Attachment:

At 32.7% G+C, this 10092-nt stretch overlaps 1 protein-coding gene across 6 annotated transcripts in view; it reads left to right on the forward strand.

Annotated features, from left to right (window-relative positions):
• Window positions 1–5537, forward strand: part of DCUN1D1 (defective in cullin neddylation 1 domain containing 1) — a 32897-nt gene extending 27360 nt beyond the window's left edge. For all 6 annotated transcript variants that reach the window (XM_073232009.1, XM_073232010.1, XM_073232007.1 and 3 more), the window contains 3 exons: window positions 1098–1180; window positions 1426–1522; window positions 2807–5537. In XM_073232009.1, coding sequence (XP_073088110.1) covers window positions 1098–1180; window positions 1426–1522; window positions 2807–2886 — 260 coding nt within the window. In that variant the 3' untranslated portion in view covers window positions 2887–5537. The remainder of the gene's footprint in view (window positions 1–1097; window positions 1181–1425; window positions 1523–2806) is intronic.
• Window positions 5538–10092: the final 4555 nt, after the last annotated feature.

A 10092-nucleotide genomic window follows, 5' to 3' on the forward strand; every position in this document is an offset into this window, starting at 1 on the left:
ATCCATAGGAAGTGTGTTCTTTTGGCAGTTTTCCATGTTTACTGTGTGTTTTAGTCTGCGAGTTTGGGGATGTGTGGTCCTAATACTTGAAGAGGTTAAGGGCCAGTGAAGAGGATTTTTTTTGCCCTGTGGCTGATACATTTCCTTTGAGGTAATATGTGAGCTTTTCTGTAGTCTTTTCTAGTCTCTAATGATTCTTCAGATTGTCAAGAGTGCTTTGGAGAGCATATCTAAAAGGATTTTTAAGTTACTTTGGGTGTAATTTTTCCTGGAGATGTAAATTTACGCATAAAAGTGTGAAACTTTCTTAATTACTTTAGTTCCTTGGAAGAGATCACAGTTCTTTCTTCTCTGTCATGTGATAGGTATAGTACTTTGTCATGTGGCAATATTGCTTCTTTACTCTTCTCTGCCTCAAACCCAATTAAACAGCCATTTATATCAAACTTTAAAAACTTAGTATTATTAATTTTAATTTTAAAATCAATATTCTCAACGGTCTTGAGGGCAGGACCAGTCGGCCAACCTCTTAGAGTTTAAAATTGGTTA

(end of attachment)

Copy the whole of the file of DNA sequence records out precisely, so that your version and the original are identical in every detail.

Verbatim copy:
At 32.7% G+C, this 10092-nt stretch overlaps 1 protein-coding gene across 6 annotated transcripts in view; it reads left to right on the forward strand.

Annotated features, from left to right (window-relative positions):
• Window positions 1–5537, forward strand: part of DCUN1D1 (defective in cullin neddylation 1 domain containing 1) — a 32897-nt gene extending 27360 nt beyond the window's left edge. For all 6 annotated transcript variants that reach the window (XM_073232009.1, XM_073232010.1, XM_073232007.1 and 3 more), the window contains 3 exons: window positions 1098–1180; window positions 1426–1522; window positions 2807–5537. In XM_073232009.1, coding sequence (XP_073088110.1) covers window positions 1098–1180; window positions 1426–1522; window positions 2807–2886 — 260 coding nt within the window. In that variant the 3' untranslated portion in view covers window positions 2887–5537. The remainder of the gene's footprint in view (window positions 1–1097; window positions 1181–1425; window positions 1523–2806) is intronic.
• Window positions 5538–10092: the final 4555 nt, after the last annotated feature.

A 10092-nucleotide genomic window follows, 5' to 3' on the forward strand; every position in this document is an offset into this window, starting at 1 on the left:
ATCCATAGGAAGTGTGTTCTTTTGGCAGTTTTCCATGTTTACTGTGTGTTTTAGTCTGCGAGTTTGGGGATGTGTGGTCCTAATACTTGAAGAGGTTAAGGGCCAGTGAAGAGGATTTTTTTTGCCCTGTGGCTGATACATTTCCTTTGAGGTAATATGTGAGCTTTTCTGTAGTCTTTTCTAGTCTCTAATGATTCTTCAGATTGTCAAGAGTGCTTTGGAGAGCATATCTAAAAGGATTTTTAAGTTACTTTGGGTGTAATTTTTCCTGGAGATGTAAATTTACGCATAAAAGTGTGAAACTTTCTTAATTACTTTAGTTCCTTGGAAGAGATCACAGTTCTTTCTTCTCTGTCATGTGATAGGTATAGTACTTTGTCATGTGGCAATATTGCTTCTTTACTCTTCTCTGCCTCAAACCCAATTAAACAGCCATTTATATCAAACTTTAAAAACTTAGTATTATTAATTTTAATTTTAAAATCAATATTCTCAACGGTCTTGAGGGCAGGACCAGTCGGCCAACCTCTTAGAGTTTAAAATTGGTTA